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  • February 6, 2018

    Anchored in flood-prone areas in every American state are more than 2,500 sites that handle toxic chemicals, a New York Times analysis of federal floodplain and industrial data shows. About 1,400 are located in areas at highest risk of flooding.

    As flood danger grows — the consequence of a warming climate — the risk is that there will be more toxic spills like the one that struck Baytown, Tex., where Hurricane Harvey swamped a chemicals plant, releasing lye. Or like the ones at a Florida fertilizer plant that leaked phosphoric acid and an Ohio refinery that released benzene.

  • February 6, 2018

    At its peak in late August and early September, Hurricane Harvey was a Category 4 hurricane moving at 130 miles per hour, leaving fatalities and untold economic losses in its wake. Over one week, the hurricane dumped approximately 33 trillion gallons of rain on Texas and Louisiana and led to at least 82 deaths in the United States.

  • December 13, 2017

    2017 is coming to a close, and we've covered a lot of ground this year in our blog. Here are the top 10 blog posts from 2017!

    8) DON'T SETTLE WHEN IT COMES TO VIBRATION: PART 2
    We recently published Part 1 of the blog series,Don’t Settle When It Comes to Vibration. The previous blog addressed several types of insulation that you can use in high-temperature industrial applications where vibration is a component of the environment.

  • November 15, 2017

    A common reaction to today's “do more with less” environment is to work longer hours and insist crews work harder. This strategy quickly hits a wall. How effective are workers when fatigue sets in? How much harder can you really make people work? The answer to time compression and resource starvation isn't working longer hours or working harder. The answer is working smarter — that is, more efficiently. Let's see how to make that happen.

    Click here to read more about the steps you can take to work smarter, not harder, on the jobsite. 

  • November 15, 2017

    Increasingly, construction firms are leveraging technology to realize jobsite efficiencies that speed project completion and cut costs. Facing numerous pressures such as labor shortages, increased material costs and the demand for shorter construction lifecycles, the more successful firms are using a combination of different technologies to collect and leverage data, automate manual processes and complete tasks with greater accuracy and speed.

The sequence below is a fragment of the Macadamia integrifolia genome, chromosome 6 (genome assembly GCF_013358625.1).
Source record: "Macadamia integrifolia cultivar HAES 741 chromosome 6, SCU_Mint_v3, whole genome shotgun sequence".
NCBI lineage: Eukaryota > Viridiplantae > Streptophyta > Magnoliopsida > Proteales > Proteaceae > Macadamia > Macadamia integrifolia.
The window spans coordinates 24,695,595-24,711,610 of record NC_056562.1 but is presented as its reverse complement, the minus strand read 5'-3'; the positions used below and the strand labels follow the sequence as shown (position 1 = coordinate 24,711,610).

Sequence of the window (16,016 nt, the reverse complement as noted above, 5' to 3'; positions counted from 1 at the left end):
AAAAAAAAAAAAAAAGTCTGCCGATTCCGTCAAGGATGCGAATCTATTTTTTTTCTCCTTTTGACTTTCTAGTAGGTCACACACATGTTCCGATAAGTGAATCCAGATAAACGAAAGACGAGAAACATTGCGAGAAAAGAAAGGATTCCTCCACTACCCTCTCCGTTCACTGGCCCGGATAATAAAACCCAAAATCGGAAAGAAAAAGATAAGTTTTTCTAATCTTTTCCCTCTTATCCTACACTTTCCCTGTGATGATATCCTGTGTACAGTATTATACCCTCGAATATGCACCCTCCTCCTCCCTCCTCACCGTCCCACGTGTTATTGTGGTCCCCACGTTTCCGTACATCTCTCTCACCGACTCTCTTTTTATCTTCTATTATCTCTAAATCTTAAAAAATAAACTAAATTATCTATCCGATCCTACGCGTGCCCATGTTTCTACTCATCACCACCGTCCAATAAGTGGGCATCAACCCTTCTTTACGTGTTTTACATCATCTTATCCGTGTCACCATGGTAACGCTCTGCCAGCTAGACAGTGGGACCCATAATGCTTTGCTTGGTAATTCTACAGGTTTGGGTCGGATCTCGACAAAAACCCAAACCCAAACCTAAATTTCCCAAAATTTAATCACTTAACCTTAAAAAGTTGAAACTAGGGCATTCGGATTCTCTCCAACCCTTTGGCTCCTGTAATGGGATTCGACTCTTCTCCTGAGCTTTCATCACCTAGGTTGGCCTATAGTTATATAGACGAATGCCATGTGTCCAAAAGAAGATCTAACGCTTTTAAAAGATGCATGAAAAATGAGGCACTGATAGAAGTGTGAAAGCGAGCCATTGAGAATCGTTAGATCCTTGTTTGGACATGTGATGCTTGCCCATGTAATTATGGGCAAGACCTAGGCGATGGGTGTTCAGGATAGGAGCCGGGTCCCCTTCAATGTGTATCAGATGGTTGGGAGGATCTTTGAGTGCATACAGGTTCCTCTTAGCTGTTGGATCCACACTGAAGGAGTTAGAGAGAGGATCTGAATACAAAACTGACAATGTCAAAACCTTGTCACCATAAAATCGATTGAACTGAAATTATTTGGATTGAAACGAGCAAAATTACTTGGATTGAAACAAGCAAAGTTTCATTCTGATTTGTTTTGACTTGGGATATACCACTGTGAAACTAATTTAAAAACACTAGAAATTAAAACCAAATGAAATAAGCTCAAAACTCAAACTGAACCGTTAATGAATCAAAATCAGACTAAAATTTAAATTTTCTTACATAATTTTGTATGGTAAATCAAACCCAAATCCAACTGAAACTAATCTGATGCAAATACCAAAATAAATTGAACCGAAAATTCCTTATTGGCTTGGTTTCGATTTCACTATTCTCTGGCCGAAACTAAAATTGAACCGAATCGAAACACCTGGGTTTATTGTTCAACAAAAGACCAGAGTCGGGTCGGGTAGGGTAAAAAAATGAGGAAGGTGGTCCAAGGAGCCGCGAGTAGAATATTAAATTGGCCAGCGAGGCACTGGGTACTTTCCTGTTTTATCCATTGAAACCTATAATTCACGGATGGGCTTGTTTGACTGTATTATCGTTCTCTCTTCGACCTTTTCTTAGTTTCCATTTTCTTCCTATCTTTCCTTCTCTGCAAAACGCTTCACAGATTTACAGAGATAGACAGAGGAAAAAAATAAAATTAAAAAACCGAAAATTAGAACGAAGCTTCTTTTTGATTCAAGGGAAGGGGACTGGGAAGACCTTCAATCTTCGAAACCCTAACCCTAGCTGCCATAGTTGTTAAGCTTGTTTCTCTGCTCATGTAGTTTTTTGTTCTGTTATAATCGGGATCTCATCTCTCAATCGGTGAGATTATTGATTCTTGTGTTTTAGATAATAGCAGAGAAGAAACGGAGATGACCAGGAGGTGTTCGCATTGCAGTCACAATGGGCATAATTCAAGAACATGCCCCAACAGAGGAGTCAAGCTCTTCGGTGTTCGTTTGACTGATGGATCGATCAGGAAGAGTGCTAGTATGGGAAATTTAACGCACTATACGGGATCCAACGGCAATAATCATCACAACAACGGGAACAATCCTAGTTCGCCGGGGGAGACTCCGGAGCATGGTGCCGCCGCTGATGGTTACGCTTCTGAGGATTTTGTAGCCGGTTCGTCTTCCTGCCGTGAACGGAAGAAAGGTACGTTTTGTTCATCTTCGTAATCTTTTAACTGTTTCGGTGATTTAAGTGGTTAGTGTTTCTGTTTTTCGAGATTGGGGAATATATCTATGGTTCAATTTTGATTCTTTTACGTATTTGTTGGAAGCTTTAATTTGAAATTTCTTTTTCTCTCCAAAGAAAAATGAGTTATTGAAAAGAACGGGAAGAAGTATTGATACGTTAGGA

Click here to read more about the latest jobsite technology taking hold of the industry.

  • November 15, 2017

    Every hour of the workday counts, especially when you are on site. Unfortunately, research has shown that up to two-thirds of a mobile tradesman’s days are lost to a variety of time-wasting activities, including the search for tools and materials and the eventual trip to and from the hardware store to purchase misplaced or forgotten supplies. These tasks, along with other time-robbing activities such as inventory shortages and good, old-fashioned disorganization, can and will severely impact productivity and profitability if left unaddressed.

  • November 2, 2017

    Johns Manville recently hosted a live webinar with SLR Consulting addressing the key components to developing an acoustical strategy to mitigate unwanted noise in industrial environments. You can watch a full recording of the webinar here.

    Our co-hosts, Doug Fast, from Johns Manville, and Pascal Everton, from SLR Consulting discussed everything from acoustical testing to material selection. If you didn’t get a chance to attend, don’t worry, we’ve distilled the presentation into the 5 key takeaways regarding industrial acoustics:

  • November 2, 2017

    Noise is defined as, "the unwanted, unpleasant or disagreeable sound that causes discomfort to all living beings". Sound intensity is measured in decibels (dB), that is the tenth part of the longest unit Bel. One dB is the faintest sound that a human ear can hear.

    Click here to read more about the different kinds of noise pollution and the preventative measures you can take to mitigate it.

  • November 2, 2017

    While cement plants and their related quarries are typically located in rural areas, there are almost always noise-sensitive homes nearby. More recently, the encroachment of expanding communities has become an increasing challenge for existing plants and quarries. Accordingly, the cement industry faces a common challenge of greater environmental scrutiny from all levels of government and the communities with which they co-exist.